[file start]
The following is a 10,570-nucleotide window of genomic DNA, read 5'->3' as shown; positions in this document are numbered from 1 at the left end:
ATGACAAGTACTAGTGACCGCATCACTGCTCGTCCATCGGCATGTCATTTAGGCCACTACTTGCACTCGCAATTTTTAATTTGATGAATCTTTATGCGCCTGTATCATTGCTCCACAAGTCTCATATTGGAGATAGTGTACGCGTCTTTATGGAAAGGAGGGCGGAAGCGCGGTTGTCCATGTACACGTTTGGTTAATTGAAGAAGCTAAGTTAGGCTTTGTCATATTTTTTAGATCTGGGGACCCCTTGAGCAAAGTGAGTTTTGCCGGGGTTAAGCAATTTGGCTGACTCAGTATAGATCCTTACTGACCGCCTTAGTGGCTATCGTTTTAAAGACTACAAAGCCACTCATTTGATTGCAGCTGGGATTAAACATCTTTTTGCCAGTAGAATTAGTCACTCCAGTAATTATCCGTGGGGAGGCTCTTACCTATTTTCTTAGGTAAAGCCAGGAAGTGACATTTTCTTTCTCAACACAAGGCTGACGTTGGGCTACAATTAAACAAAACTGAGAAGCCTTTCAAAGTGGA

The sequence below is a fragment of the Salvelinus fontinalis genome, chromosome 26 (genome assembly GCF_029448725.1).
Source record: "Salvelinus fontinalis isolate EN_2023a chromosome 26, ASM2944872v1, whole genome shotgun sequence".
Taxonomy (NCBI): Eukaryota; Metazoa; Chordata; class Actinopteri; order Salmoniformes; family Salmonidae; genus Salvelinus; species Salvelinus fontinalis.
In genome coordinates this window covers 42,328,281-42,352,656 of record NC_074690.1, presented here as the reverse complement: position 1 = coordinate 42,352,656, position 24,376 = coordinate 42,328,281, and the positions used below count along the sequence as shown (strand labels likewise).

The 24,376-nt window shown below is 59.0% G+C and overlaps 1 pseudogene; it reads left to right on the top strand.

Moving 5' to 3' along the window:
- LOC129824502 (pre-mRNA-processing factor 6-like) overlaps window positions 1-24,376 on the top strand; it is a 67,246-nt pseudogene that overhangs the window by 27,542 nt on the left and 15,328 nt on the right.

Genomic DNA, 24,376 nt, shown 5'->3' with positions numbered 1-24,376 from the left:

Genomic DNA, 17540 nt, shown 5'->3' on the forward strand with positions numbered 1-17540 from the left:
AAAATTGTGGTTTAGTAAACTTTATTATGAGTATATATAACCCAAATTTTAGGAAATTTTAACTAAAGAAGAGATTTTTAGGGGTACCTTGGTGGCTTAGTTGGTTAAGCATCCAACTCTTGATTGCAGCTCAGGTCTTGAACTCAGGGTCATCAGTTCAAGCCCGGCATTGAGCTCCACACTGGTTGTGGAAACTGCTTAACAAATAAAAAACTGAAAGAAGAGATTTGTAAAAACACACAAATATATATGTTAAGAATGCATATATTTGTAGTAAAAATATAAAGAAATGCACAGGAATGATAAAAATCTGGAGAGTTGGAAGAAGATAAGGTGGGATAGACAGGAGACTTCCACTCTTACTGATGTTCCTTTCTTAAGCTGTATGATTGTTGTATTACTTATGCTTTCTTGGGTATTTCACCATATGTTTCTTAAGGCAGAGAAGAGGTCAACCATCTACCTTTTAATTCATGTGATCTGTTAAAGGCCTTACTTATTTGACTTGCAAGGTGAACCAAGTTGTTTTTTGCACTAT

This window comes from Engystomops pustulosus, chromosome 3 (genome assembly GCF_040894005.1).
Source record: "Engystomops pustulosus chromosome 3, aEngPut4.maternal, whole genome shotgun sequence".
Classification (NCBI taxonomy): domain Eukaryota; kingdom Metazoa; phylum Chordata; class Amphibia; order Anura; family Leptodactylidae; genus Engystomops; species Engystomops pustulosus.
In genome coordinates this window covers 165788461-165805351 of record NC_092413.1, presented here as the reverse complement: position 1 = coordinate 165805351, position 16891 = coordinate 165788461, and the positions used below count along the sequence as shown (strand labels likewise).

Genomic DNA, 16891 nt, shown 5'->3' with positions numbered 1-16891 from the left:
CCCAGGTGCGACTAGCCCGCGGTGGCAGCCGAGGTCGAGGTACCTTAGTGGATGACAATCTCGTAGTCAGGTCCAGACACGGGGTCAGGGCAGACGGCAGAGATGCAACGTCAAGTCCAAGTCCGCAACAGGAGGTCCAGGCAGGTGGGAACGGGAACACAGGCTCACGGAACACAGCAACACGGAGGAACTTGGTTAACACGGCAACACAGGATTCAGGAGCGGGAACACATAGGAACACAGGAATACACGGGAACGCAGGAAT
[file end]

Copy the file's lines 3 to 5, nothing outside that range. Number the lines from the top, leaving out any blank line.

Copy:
The sequence below is a fragment of the Salvelinus fontinalis genome, chromosome 26 (genome assembly GCF_029448725.1).
Source record: "Salvelinus fontinalis isolate EN_2023a chromosome 26, ASM2944872v1, whole genome shotgun sequence".
Taxonomy (NCBI): Eukaryota; Metazoa; Chordata; class Actinopteri; order Salmoniformes; family Salmonidae; genus Salvelinus; species Salvelinus fontinalis.